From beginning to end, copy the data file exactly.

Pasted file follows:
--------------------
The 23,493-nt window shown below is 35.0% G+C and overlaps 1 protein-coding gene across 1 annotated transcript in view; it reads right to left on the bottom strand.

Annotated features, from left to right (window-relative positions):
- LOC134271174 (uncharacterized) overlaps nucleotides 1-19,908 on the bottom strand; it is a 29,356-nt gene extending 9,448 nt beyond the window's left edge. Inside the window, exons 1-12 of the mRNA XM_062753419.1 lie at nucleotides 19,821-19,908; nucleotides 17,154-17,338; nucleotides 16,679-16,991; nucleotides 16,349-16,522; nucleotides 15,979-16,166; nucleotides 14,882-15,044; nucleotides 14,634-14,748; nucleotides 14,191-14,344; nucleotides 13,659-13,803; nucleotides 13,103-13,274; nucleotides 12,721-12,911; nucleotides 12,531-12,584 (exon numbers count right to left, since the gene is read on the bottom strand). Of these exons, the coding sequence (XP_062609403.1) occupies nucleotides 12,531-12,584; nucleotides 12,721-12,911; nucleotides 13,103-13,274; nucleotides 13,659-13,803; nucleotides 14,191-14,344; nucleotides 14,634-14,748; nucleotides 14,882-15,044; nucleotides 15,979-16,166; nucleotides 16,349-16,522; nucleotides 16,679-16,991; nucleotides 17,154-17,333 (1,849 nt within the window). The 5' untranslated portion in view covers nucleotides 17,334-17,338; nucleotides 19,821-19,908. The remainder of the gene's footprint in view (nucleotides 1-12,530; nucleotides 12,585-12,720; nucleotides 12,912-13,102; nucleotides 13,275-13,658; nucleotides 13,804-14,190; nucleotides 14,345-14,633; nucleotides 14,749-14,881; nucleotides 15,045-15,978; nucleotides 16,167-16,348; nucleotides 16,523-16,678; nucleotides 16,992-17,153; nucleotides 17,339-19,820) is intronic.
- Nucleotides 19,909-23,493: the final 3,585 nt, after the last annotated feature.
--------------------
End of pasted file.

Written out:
The 23,493-nt window shown below is 35.0% G+C and overlaps 1 protein-coding gene across 1 annotated transcript in view; it reads right to left on the bottom strand.

Annotated features, from left to right (window-relative positions):
- LOC134271174 (uncharacterized) overlaps nucleotides 1-19,908 on the bottom strand; it is a 29,356-nt gene extending 9,448 nt beyond the window's left edge. Inside the window, exons 1-12 of the mRNA XM_062753419.1 lie at nucleotides 19,821-19,908; nucleotides 17,154-17,338; nucleotides 16,679-16,991; nucleotides 16,349-16,522; nucleotides 15,979-16,166; nucleotides 14,882-15,044; nucleotides 14,634-14,748; nucleotides 14,191-14,344; nucleotides 13,659-13,803; nucleotides 13,103-13,274; nucleotides 12,721-12,911; nucleotides 12,531-12,584 (exon numbers count right to left, since the gene is read on the bottom strand). Of these exons, the coding sequence (XP_062609403.1) occupies nucleotides 12,531-12,584; nucleotides 12,721-12,911; nucleotides 13,103-13,274; nucleotides 13,659-13,803; nucleotides 14,191-14,344; nucleotides 14,634-14,748; nucleotides 14,882-15,044; nucleotides 15,979-16,166; nucleotides 16,349-16,522; nucleotides 16,679-16,991; nucleotides 17,154-17,333 (1,849 nt within the window). The 5' untranslated portion in view covers nucleotides 17,334-17,338; nucleotides 19,821-19,908. The remainder of the gene's footprint in view (nucleotides 1-12,530; nucleotides 12,585-12,720; nucleotides 12,912-13,102; nucleotides 13,275-13,658; nucleotides 13,804-14,190; nucleotides 14,345-14,633; nucleotides 14,749-14,881; nucleotides 15,045-15,978; nucleotides 16,167-16,348; nucleotides 16,523-16,678; nucleotides 16,992-17,153; nucleotides 17,339-19,820) is intronic.
- Nucleotides 19,909-23,493: the final 3,585 nt, after the last annotated feature.